His real business was revolution

A revolutionary famous for his role in the attack on the American Embassy in 1968 passed away on October 20, 2008.

Tran Si Hung (left) and his younger brother

Forty years later, Tu Hung’s eyes filled up with tears as he recalled a landmark event in the nation’s struggle for reunification – the heroic attack on the US Embassy in Saigon in the spring of 1968.

Tu Hung was well known in the Saigon business community as an affluent, prestigious contractor, but no one knew that he was making money to fund the revolution.

He was also engaged in collecting strategic intelligence in the early 1950s and 70s.

Earlier this year, he recounted the lead up to that fateful event.

“In the afternoon of the 30th day of the twelfth Lunar month, Hai Chi, a member of the Saigon Special Task Force, came to see me and told me about the plan. Hai Chi needed a car so he asked me for help. At the time, Hai Chi knew me only as a patriotic contractor. If he had figured out I engaged in gathering strategic intelligence, he wouldn’t have approached me, because I couldn’t get myself involved in any violence. ”

Hung knew that it was an unscheduled plan, but could not refuse to help Hai Chi.

“Since the American Embassy is an important target, a successful attack on it would not only stir public opinion but also terrify the enemy on the other side of the ocean.”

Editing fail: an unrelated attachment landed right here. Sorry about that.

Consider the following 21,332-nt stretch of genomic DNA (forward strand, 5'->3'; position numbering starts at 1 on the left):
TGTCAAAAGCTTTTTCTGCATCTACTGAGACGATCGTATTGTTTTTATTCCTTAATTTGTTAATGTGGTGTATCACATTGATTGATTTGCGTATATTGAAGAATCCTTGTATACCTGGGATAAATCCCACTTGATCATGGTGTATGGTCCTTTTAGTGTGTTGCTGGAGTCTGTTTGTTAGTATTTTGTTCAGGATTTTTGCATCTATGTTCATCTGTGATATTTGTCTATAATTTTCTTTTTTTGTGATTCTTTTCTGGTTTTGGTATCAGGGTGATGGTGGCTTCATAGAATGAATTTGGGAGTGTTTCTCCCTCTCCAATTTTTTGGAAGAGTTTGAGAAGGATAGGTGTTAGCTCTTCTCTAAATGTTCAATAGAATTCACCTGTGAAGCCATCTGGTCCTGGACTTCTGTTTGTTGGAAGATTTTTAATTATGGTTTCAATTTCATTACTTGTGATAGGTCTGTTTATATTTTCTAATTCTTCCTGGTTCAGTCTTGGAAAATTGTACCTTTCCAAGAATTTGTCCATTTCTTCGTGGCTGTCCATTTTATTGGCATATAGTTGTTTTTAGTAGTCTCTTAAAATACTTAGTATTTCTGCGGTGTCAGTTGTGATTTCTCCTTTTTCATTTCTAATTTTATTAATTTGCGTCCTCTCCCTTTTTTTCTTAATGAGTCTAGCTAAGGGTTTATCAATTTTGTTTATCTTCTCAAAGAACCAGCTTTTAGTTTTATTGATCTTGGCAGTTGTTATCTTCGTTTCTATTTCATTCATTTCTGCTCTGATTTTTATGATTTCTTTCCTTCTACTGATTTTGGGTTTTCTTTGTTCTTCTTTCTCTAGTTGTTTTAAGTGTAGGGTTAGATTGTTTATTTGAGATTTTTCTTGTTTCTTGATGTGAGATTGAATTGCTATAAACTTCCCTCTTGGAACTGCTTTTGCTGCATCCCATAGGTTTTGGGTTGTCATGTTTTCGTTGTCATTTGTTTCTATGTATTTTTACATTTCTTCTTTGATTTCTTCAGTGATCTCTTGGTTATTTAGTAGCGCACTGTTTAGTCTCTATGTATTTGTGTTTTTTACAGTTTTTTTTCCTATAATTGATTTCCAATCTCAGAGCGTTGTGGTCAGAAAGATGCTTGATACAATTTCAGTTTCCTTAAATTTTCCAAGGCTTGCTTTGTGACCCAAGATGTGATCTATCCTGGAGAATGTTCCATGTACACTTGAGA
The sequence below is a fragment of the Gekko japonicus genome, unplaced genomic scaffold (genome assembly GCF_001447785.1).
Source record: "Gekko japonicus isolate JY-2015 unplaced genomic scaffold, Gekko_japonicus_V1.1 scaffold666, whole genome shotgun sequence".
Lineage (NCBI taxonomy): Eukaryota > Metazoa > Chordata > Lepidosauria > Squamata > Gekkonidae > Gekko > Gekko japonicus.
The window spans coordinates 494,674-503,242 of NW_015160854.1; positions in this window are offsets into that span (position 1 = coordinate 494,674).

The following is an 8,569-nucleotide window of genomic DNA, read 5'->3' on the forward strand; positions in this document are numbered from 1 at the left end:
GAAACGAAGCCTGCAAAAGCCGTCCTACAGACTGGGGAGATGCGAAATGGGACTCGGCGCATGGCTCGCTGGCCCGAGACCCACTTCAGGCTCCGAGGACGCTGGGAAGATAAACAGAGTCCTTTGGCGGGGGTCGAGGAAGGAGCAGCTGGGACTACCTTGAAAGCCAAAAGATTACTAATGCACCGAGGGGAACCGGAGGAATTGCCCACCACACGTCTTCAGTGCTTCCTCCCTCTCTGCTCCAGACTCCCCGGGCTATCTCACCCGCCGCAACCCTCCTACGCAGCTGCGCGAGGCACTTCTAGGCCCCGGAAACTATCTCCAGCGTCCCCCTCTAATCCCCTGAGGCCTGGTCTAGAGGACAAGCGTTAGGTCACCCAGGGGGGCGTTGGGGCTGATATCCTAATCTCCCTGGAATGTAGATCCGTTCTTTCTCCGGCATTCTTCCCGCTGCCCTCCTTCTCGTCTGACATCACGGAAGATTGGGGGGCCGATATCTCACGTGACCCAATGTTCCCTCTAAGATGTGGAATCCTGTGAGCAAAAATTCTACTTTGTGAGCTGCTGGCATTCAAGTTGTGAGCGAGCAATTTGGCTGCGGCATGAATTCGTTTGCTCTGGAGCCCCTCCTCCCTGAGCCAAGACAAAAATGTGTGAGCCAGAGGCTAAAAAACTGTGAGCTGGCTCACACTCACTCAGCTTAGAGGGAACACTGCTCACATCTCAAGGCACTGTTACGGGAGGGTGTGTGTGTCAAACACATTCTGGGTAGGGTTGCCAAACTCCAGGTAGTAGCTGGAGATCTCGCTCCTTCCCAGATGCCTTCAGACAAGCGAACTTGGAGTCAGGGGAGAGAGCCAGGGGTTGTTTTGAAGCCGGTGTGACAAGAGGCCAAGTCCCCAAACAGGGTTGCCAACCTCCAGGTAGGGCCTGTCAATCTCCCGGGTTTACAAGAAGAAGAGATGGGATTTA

In the evening, Hung drove his 4-seat white Dauphine to a noodle soup shop in Yen Do (now Ly Chinh Thang) Street, which was the headquarters of the Mau Than campaign. At midnight, he drove Ba Den, leader of the special task force and three other people to Ms. Phe’ s house on Phan Thanh Gian (now Dien Bien Phu Street) to get the explosives. The car then headed to the U.S. Embassy. Following his car was a light truck carrying 12 members of the special task force.

“We stopped in front the gate of the U.S. Embassy. The troops quickly got out of the truck, put the explosive charges against the wall, exploded it and rushed into the embassy, firing their rifles.”

After dropping the last revolutionary soldier off the car, Hung immediately drove into nearby alley and parked it there. He got out of the car, walked to a vacant house opposite the embassy and stood there directly observing the scene.

“Policemen and militia jumped out of dozens of siren-sounding jeeps, pointing their rifles’ barrels into the embassy. A few minutes later, several helicopters appeared and fired down like rain. I knew that all the troops were killed.

“I couldn’t hold back my tears. I caught myself thinking of my younger brother, who was also a revolutionary soldier. I met him in jail between 1959 and 1964. We also saw each other on the streets sometimes after that but we ignored each other. We were both on mission.”

Tran Si Hung, widely known as Tu Hung, was born in 1921 into a well-off family in Binh Luc District of Ha Nam Province. He became a revolutionary fighter in 1937 when he was just 16 years old. In 1954, Hung was assigned to a special mission in Saigon to gather strategic intelligence.

In real life, Hung was a modest and simple man, easy to get along with. 

The contribution he made to the cause of independence and freedom of the country is immense, and a grateful nation will cherish his memories forever. 

By Dao Van Su – Translated by Phuong Lan

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